Berkeley Lab

What makes a good activity description

What Makes a Good Activity?
(PDF version of this document here)

Work Planning and Control (WPC) activities have several purposes. Activities describe work in sufficient detail to allow for an analysis of hazards associated with the work. Activities also communicate to the worker what work activities they are authorized to perform, what hazards are associated with that work, and what controls are necessary to protect the worker.

Work Process D in Chapter 6, Work Planning and Control contains guidance on writing a quality description of work and customizing hazards and controls, but writing a quality activity isn’t as easy as it seems. When creating or editing an activity, keep the following questions in mind:

  • Will workers understand what work they are authorized to do after reading the description of work?
  • Are the materials, tools, equipment and machinery authorized to be used under the activity described and clear to the worker?
  • Are tasks or processes that require specific instruction described and clear to workers?
  • Is there ambiguity in the description of work such that different workers reading the description of work may have different understandings of what they are authorized to do?
  • Are important limits or boundaries of the activity clear to the worker? (e.g., when using a pressure vessel, the maximum operation pressure is xyz)
  • Are critical “hold” points communicated? (e.g., when performing activity X, stop and get a hot work permit before proceeding)
  • Is it clear to workers what hazards they are exposed to when performing the various tasks within the activity?
  • Is it clear to workers what controls they must use/follow to protect themselves when performing the various tasks within the activity?
  • Is the spirit of Integrated Safety Management (ISM) integrated into the activity? (e.g., are workers reminded to think through ISM before performing work or to talk to a PI if they are uncertain about a particular tasks

A November 2015 audit by DOE reviewed multiple activities, and DOE highlighted several examples they believed were well written activities. These were CH-0126, CH-0140, MS-0129, MS-0148 and MS-0187. Some of the attributes of these activities include:

  1. Documenting important limits
    a. …The study of permeability will be conducted over a range of pressures with a
    maximum operating pressure (MOP) of 220 psig. (MS-0187)
    b. …Syringe transfers are used to transfer small quantities (no more than 20 mL) of a pyrophoric solution. (CH-0126)
  2. Description of minimum on-the-job training requirements
    a. …On the Job Training (OJT) is a mixture of instruction, observation, and supervised activities… OJT should at a minimum include the following: (goes on to list 7 topics) (MS-0187)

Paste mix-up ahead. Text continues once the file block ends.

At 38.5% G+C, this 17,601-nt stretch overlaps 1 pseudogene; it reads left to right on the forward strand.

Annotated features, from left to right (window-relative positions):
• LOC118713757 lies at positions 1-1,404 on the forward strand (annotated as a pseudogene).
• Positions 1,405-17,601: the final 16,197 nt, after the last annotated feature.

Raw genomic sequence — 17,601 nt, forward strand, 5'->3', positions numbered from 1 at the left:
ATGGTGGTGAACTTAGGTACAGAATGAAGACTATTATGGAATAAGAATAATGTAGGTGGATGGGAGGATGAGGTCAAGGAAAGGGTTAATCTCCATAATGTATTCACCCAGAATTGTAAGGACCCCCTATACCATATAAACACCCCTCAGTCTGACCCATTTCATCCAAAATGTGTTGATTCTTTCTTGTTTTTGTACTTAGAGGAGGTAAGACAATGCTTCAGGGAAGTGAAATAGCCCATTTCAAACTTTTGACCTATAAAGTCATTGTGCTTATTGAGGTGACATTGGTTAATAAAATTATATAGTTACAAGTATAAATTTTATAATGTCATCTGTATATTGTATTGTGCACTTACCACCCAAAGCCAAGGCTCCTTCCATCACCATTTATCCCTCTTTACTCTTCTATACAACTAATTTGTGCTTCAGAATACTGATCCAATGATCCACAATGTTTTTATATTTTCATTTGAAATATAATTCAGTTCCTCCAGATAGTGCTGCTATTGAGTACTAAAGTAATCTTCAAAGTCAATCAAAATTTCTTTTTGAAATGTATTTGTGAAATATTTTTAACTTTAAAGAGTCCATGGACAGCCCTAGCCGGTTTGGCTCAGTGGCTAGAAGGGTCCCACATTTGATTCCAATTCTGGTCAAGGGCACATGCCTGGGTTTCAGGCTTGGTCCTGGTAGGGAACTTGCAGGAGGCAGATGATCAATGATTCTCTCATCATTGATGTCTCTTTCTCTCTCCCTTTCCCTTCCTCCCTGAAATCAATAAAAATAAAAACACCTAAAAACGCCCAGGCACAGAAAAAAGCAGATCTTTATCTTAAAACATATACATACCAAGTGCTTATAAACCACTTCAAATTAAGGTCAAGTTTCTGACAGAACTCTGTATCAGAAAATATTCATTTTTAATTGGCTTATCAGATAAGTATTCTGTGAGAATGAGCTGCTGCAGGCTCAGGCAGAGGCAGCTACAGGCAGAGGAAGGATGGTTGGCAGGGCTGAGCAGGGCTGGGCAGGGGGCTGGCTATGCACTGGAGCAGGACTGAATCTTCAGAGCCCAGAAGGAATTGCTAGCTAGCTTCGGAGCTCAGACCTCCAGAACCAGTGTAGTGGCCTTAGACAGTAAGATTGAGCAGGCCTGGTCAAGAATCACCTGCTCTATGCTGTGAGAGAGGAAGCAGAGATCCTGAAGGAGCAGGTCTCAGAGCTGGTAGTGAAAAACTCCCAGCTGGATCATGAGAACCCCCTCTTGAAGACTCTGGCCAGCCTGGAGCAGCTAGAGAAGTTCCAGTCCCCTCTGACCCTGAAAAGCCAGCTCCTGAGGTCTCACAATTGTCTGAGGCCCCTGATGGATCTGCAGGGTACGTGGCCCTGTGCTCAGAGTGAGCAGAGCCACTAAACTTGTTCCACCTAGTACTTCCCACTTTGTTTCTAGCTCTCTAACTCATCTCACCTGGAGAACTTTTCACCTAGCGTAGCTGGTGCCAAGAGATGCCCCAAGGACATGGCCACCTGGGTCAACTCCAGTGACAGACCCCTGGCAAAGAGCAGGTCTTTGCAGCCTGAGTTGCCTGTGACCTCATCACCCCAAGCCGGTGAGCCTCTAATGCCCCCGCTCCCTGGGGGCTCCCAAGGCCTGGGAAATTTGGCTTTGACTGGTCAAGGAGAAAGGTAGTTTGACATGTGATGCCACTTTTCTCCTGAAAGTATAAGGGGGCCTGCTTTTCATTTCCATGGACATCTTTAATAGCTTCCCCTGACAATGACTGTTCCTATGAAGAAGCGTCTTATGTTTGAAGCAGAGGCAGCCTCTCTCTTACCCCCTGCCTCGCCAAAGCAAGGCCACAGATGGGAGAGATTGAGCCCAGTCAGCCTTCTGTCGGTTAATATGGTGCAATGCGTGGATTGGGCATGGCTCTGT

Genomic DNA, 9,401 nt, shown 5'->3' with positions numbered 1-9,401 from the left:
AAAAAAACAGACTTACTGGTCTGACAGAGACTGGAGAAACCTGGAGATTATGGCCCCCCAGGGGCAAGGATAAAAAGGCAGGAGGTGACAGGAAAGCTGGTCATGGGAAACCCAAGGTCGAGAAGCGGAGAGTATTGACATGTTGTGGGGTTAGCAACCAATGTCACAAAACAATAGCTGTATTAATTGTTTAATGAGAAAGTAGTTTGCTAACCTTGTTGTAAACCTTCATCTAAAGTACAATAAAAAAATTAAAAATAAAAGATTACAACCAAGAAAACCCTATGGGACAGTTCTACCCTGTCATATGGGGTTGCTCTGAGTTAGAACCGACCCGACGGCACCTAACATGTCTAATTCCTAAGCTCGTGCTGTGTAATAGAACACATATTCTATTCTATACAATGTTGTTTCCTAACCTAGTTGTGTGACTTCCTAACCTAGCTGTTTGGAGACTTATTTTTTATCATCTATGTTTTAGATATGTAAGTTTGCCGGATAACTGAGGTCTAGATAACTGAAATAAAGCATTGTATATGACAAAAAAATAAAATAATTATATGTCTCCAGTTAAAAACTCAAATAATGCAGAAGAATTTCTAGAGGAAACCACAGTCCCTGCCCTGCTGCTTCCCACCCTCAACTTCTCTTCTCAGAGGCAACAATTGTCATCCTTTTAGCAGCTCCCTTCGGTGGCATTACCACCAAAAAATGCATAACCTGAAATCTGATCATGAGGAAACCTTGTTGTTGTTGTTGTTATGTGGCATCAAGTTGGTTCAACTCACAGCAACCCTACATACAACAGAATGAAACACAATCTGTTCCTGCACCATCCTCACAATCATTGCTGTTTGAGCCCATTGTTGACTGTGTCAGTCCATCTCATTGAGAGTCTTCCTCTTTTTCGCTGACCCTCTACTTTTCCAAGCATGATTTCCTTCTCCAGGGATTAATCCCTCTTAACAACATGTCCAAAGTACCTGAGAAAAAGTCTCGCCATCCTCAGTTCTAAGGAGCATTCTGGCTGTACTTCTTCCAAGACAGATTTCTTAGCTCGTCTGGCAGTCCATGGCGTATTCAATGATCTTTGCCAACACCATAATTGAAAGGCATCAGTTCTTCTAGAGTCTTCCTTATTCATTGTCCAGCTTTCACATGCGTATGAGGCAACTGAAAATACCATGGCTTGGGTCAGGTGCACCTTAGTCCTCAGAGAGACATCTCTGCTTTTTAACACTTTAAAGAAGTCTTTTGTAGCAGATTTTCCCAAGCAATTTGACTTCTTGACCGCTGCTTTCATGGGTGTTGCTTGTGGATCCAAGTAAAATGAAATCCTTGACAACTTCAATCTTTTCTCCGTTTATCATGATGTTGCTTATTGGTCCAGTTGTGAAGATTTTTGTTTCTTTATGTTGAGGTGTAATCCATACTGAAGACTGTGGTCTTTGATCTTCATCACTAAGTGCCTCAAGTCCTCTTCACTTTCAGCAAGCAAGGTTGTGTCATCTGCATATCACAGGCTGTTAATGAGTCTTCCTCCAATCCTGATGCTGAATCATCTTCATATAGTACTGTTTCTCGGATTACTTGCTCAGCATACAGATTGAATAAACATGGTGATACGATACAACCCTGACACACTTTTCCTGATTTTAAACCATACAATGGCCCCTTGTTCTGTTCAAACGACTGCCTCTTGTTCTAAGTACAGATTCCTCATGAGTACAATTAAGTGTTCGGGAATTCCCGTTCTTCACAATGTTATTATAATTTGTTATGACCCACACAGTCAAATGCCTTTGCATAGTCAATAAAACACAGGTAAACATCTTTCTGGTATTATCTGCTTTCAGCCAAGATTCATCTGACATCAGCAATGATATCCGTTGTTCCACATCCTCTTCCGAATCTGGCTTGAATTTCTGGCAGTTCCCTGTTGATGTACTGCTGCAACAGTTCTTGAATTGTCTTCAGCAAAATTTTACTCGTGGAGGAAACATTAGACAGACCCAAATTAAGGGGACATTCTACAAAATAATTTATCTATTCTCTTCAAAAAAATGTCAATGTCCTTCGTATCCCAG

3. Inclusion of bench-level Integrated Safety Management (ISM) needed before work can proceed
    a. …The use of pyrophoric reagents and potential problems that may arise must be
    discussed with both the new user’s PI and the Activity Lead. (CH-0126)
  4. Detailed information in the Description of Work on the most hazardous aspects of the activity and critical controls
    a. CH-0126 JCAP Catalyst Lab (Pyrophorics) describes the work in general and then lists specific information for syringe transfers, cannula transfers and glovebox work.
  5. Detailed customization of hazards and controls
    a. MS-0129 has a modest description of work but adds critical details in the customization of the hazards and controls.
  6. Use of pictures to clarify the activity
    a. MS-0148 describes the steps of the activity and uses pictures to show each step.
  7. Breakdown of activities into distinct sections
    a. MS-0187 describes 1) description of work, 2) processes employed, 3) equipment used, 4) materials used, 5) training, 6) limitations, 7) hazardous waste handling, 8) emergency procedures, 9) inspection/maintenance, and 10) attachments.
    b. MS-0148 describes 1) description of work, 2) processes employed, 3) equipment used, 4) training, 5) hazardous waste handling, and 6) attachments.

While not necessary for all activities, inclusion of these types of attributes in activity descriptions may be useful. Remember, activities are key documents that inform workers about what work they are authorized to perform, the hazards of that work, and what controls they need to use or follow to minimize their risk of injury. Descriptions of work and any customization of hazards and controls in activities should ultimately be written with the worker in mind.

Finally, keep in mind that workers typically think in terms of specific tasks that need to be performed. One option is to describe the work in a way that is more likely to make sense to workers. This can be in the first person. “Under this activity, I do x, y and z.” Also, use common vocabulary and grammar, and avoid use of specialized acronyms to help workers understand the scope of the activity.